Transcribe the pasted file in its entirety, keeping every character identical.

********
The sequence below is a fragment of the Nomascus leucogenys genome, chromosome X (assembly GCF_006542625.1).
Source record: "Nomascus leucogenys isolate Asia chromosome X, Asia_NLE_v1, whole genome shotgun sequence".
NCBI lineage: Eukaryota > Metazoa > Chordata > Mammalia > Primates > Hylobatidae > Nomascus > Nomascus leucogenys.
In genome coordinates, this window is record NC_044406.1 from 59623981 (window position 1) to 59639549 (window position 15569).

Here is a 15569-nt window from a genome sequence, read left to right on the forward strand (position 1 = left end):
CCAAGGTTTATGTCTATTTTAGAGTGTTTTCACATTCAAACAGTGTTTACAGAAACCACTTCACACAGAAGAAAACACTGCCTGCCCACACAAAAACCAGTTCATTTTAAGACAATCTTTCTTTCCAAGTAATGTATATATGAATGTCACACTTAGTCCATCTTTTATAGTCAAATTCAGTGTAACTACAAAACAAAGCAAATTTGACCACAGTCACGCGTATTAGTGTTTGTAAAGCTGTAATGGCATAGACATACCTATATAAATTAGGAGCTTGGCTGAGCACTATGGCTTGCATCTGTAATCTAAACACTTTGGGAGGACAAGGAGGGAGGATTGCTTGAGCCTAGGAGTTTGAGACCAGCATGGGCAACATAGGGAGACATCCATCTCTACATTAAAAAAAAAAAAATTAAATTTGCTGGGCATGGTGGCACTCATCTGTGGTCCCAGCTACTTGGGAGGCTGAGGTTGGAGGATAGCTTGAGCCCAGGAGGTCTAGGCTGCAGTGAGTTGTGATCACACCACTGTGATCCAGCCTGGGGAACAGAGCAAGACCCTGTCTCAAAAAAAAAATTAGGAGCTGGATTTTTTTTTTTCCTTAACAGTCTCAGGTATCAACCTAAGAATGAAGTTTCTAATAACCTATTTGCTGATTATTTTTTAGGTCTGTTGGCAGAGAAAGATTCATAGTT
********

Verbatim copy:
The sequence below is a fragment of the Nomascus leucogenys genome, chromosome X (assembly GCF_006542625.1).
Source record: "Nomascus leucogenys isolate Asia chromosome X, Asia_NLE_v1, whole genome shotgun sequence".
NCBI lineage: Eukaryota > Metazoa > Chordata > Mammalia > Primates > Hylobatidae > Nomascus > Nomascus leucogenys.
In genome coordinates, this window is record NC_044406.1 from 59623981 (window position 1) to 59639549 (window position 15569).

Here is a 15569-nt window from a genome sequence, read left to right on the forward strand (position 1 = left end):
CCAAGGTTTATGTCTATTTTAGAGTGTTTTCACATTCAAACAGTGTTTACAGAAACCACTTCACACAGAAGAAAACACTGCCTGCCCACACAAAAACCAGTTCATTTTAAGACAATCTTTCTTTCCAAGTAATGTATATATGAATGTCACACTTAGTCCATCTTTTATAGTCAAATTCAGTGTAACTACAAAACAAAGCAAATTTGACCACAGTCACGCGTATTAGTGTTTGTAAAGCTGTAATGGCATAGACATACCTATATAAATTAGGAGCTTGGCTGAGCACTATGGCTTGCATCTGTAATCTAAACACTTTGGGAGGACAAGGAGGGAGGATTGCTTGAGCCTAGGAGTTTGAGACCAGCATGGGCAACATAGGGAGACATCCATCTCTACATTAAAAAAAAAAAAATTAAATTTGCTGGGCATGGTGGCACTCATCTGTGGTCCCAGCTACTTGGGAGGCTGAGGTTGGAGGATAGCTTGAGCCCAGGAGGTCTAGGCTGCAGTGAGTTGTGATCACACCACTGTGATCCAGCCTGGGGAACAGAGCAAGACCCTGTCTCAAAAAAAAAATTAGGAGCTGGATTTTTTTTTTTCCTTAACAGTCTCAGGTATCAACCTAAGAATGAAGTTTCTAATAACCTATTTGCTGATTATTTTTTAGGTCTGTTGGCAGAGAAAGATTCATAGTT